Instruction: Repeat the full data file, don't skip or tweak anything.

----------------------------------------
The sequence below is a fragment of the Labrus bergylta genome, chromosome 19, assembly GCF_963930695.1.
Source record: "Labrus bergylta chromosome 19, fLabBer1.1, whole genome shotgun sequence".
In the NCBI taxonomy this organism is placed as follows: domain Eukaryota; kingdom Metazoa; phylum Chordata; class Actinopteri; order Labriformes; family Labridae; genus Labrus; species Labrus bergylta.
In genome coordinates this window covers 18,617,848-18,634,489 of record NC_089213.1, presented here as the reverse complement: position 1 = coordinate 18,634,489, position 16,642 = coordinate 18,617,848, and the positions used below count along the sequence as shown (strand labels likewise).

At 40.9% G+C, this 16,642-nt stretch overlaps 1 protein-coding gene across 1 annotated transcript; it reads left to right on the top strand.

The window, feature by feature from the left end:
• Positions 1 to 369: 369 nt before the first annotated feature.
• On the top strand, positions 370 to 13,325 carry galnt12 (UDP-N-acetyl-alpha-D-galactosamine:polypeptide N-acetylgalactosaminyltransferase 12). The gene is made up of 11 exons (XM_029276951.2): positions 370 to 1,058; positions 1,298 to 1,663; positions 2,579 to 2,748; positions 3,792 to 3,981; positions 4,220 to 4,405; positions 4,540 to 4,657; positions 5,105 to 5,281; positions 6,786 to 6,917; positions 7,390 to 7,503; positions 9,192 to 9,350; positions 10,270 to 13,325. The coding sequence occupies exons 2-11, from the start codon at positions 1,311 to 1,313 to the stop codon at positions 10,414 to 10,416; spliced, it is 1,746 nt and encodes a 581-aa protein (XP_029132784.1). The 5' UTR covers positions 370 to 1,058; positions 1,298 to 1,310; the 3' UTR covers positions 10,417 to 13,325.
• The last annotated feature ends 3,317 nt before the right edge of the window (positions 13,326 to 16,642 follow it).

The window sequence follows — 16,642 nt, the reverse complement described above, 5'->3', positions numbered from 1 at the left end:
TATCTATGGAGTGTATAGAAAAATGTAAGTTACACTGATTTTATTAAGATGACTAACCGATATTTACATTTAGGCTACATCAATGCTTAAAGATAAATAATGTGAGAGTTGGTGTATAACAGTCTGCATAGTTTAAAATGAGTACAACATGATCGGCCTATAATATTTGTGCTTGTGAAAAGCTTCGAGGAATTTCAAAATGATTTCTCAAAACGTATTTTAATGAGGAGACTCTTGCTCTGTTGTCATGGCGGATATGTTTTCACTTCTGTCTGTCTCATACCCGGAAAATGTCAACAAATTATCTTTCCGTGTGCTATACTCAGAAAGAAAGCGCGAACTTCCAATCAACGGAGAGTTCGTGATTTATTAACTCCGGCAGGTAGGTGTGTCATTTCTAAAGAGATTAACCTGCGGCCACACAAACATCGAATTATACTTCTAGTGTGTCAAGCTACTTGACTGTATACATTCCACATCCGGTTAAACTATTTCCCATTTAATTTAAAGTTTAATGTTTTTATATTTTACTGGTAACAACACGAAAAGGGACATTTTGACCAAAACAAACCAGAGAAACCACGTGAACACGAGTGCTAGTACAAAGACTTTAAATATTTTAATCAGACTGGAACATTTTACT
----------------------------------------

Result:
The sequence below is a fragment of the Labrus bergylta genome, chromosome 19, assembly GCF_963930695.1.
Source record: "Labrus bergylta chromosome 19, fLabBer1.1, whole genome shotgun sequence".
In the NCBI taxonomy this organism is placed as follows: domain Eukaryota; kingdom Metazoa; phylum Chordata; class Actinopteri; order Labriformes; family Labridae; genus Labrus; species Labrus bergylta.
In genome coordinates this window covers 18,617,848-18,634,489 of record NC_089213.1, presented here as the reverse complement: position 1 = coordinate 18,634,489, position 16,642 = coordinate 18,617,848, and the positions used below count along the sequence as shown (strand labels likewise).

At 40.9% G+C, this 16,642-nt stretch overlaps 1 protein-coding gene across 1 annotated transcript; it reads left to right on the top strand.

The window, feature by feature from the left end:
• Positions 1 to 369: 369 nt before the first annotated feature.
• On the top strand, positions 370 to 13,325 carry galnt12 (UDP-N-acetyl-alpha-D-galactosamine:polypeptide N-acetylgalactosaminyltransferase 12). The gene is made up of 11 exons (XM_029276951.2): positions 370 to 1,058; positions 1,298 to 1,663; positions 2,579 to 2,748; positions 3,792 to 3,981; positions 4,220 to 4,405; positions 4,540 to 4,657; positions 5,105 to 5,281; positions 6,786 to 6,917; positions 7,390 to 7,503; positions 9,192 to 9,350; positions 10,270 to 13,325. The coding sequence occupies exons 2-11, from the start codon at positions 1,311 to 1,313 to the stop codon at positions 10,414 to 10,416; spliced, it is 1,746 nt and encodes a 581-aa protein (XP_029132784.1). The 5' UTR covers positions 370 to 1,058; positions 1,298 to 1,310; the 3' UTR covers positions 10,417 to 13,325.
• The last annotated feature ends 3,317 nt before the right edge of the window (positions 13,326 to 16,642 follow it).

The window sequence follows — 16,642 nt, the reverse complement described above, 5'->3', positions numbered from 1 at the left end:
TATCTATGGAGTGTATAGAAAAATGTAAGTTACACTGATTTTATTAAGATGACTAACCGATATTTACATTTAGGCTACATCAATGCTTAAAGATAAATAATGTGAGAGTTGGTGTATAACAGTCTGCATAGTTTAAAATGAGTACAACATGATCGGCCTATAATATTTGTGCTTGTGAAAAGCTTCGAGGAATTTCAAAATGATTTCTCAAAACGTATTTTAATGAGGAGACTCTTGCTCTGTTGTCATGGCGGATATGTTTTCACTTCTGTCTGTCTCATACCCGGAAAATGTCAACAAATTATCTTTCCGTGTGCTATACTCAGAAAGAAAGCGCGAACTTCCAATCAACGGAGAGTTCGTGATTTATTAACTCCGGCAGGTAGGTGTGTCATTTCTAAAGAGATTAACCTGCGGCCACACAAACATCGAATTATACTTCTAGTGTGTCAAGCTACTTGACTGTATACATTCCACATCCGGTTAAACTATTTCCCATTTAATTTAAAGTTTAATGTTTTTATATTTTACTGGTAACAACACGAAAAGGGACATTTTGACCAAAACAAACCAGAGAAACCACGTGAACACGAGTGCTAGTACAAAGACTTTAAATATTTTAATCAGACTGGAACATTTTACT